Multiple sources of celestial compass information in the Central Australian desert ant Melophorus bagoti

Antoine Wystrach, Sebastian Schwarz, Patrick Schultheiss, Alice Baniel, Ken Cheng

Research output: Contribution to journalArticlepeer-review

Abstract

The Central Australian desert ant Melophorus bagoti is known to use celestial cues for compass orientation. We manipulated the available celestial cues for compass orientation for ants that had arrived at a feeder, were captured and then released at a distant test site that had no useful terrestrial panoramic cues. When tested in an enclosed transparent box that blocked some or most of the ultraviolet light, the ants were still well oriented homewards. The ants were again significantly oriented homewards when most of the ultraviolet light as well as the sun was blocked, or when the box was covered with tracing paper that eliminated the pattern of polarised light, although in the latter case, their headings were more scattered than in control (full-cue) conditions. When the position of the sun was reflected 180° by a mirror, the ants headed off in an intermediate direction between the dictates of the sun and the dictates of unrotated cues. We conclude that M. bagoti uses all available celestial compass cues, including the pattern of polarised light, the position of the sun, and spectral and intensity gradients. They average multiple cues in a weighted fashion when these cues conflict.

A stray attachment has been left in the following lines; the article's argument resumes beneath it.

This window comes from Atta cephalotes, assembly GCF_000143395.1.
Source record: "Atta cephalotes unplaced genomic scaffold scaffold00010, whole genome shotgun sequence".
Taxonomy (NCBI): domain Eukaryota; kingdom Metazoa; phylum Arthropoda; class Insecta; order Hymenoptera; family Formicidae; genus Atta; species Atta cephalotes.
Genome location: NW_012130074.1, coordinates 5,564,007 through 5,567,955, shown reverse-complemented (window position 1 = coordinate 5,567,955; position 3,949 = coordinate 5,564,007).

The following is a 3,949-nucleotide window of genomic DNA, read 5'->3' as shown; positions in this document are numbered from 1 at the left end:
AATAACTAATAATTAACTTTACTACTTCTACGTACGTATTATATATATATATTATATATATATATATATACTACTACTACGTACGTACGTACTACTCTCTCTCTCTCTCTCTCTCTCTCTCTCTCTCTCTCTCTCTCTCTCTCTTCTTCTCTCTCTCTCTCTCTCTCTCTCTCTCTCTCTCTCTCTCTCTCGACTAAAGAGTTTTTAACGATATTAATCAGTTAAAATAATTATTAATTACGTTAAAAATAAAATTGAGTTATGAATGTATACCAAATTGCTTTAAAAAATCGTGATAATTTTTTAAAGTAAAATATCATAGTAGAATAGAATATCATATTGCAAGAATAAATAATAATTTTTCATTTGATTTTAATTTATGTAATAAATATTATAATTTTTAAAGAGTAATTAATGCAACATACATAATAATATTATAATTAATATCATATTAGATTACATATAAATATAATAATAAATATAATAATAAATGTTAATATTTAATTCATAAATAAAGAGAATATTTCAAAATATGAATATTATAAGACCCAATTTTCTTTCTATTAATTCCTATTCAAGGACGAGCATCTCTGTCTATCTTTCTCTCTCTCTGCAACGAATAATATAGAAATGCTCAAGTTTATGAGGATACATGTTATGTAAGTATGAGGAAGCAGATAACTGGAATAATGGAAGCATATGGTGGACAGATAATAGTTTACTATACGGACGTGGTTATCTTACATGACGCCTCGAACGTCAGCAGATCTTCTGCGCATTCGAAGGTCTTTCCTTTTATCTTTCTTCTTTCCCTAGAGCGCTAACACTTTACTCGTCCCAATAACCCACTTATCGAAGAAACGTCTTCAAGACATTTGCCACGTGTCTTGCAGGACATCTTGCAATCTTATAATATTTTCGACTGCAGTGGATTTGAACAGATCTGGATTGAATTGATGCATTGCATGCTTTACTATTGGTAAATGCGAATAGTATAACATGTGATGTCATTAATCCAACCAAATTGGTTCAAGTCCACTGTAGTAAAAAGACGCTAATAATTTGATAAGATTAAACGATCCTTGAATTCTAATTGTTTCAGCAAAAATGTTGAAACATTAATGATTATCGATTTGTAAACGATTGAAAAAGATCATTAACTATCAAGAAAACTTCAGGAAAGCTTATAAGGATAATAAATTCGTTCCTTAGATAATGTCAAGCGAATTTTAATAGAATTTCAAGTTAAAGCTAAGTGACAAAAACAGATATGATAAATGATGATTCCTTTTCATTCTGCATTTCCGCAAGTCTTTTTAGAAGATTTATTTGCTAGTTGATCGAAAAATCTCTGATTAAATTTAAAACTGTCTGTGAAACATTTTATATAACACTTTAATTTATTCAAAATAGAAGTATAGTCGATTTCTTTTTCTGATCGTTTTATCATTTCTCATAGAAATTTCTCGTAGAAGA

Original languageEnglish
Pages (from-to)591-601
Number of pages11
JournalJournal of Comparative Physiology A
Volume200
Issue number6
DOIs
Publication statusPublished - Jun 2014

Keywords

  • Animals
  • Ants
  • Australia
  • Cues
  • Desert Climate
  • Feeding Behavior
  • Homing Behavior
  • Orientation
  • Rotation
  • Solar System
  • Space Perception
  • Statistics, Nonparametric
  • Ultraviolet Rays

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